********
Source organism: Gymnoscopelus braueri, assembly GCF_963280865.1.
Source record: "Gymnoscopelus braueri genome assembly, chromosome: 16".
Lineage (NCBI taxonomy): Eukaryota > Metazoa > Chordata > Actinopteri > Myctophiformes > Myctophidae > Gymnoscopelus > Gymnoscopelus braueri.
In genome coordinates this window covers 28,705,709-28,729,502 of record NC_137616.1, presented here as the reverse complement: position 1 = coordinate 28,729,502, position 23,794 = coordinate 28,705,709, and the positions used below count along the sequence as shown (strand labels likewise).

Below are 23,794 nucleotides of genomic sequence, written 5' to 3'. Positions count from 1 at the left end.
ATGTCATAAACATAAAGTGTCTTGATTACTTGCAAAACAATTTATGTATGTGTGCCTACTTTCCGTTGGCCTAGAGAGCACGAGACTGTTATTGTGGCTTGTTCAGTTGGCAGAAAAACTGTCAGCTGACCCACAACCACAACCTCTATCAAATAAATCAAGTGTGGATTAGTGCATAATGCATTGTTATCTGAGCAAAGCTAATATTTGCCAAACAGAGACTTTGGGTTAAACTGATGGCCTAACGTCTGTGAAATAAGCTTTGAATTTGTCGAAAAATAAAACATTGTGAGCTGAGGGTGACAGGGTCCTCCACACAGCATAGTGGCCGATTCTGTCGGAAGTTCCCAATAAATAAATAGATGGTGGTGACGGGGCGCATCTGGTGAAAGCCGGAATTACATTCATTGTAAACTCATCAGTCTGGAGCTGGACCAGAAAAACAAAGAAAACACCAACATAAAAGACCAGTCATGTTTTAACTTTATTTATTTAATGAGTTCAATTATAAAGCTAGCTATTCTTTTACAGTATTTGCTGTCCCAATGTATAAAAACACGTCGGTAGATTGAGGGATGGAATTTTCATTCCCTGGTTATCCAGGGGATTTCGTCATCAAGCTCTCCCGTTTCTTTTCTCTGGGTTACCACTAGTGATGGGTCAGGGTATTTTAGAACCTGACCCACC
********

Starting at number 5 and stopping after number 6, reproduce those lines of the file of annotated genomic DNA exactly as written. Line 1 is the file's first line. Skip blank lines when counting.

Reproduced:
Below are 23,794 nucleotides of genomic sequence, written 5' to 3'. Positions count from 1 at the left end.
ATGTCATAAACATAAAGTGTCTTGATTACTTGCAAAACAATTTATGTATGTGTGCCTACTTTCCGTTGGCCTAGAGAGCACGAGACTGTTATTGTGGCTTGTTCAGTTGGCAGAAAAACTGTCAGCTGACCCACAACCACAACCTCTATCAAATAAATCAAGTGTGGATTAGTGCATAATGCATTGTTATCTGAGCAAAGCTAATATTTGCCAAACAGAGACTTTGGGTTAAACTGATGGCCTAACGTCTGTGAAATAAGCTTTGAATTTGTCGAAAAATAAAACATTGTGAGCTGAGGGTGACAGGGTCCTCCACACAGCATAGTGGCCGATTCTGTCGGAAGTTCCCAATAAATAAATAGATGGTGGTGACGGGGCGCATCTGGTGAAAGCCGGAATTACATTCATTGTAAACTCATCAGTCTGGAGCTGGACCAGAAAAACAAAGAAAACACCAACATAAAAGACCAGTCATGTTTTAACTTTATTTATTTAATGAGTTCAATTATAAAGCTAGCTATTCTTTTACAGTATTTGCTGTCCCAATGTATAAAAACACGTCGGTAGATTGAGGGATGGAATTTTCATTCCCTGGTTATCCAGGGGATTTCGTCATCAAGCTCTCCCGTTTCTTTTCTCTGGGTTACCACTAGTGATGGGTCAGGGTATTTTAGAACCTGACCCACC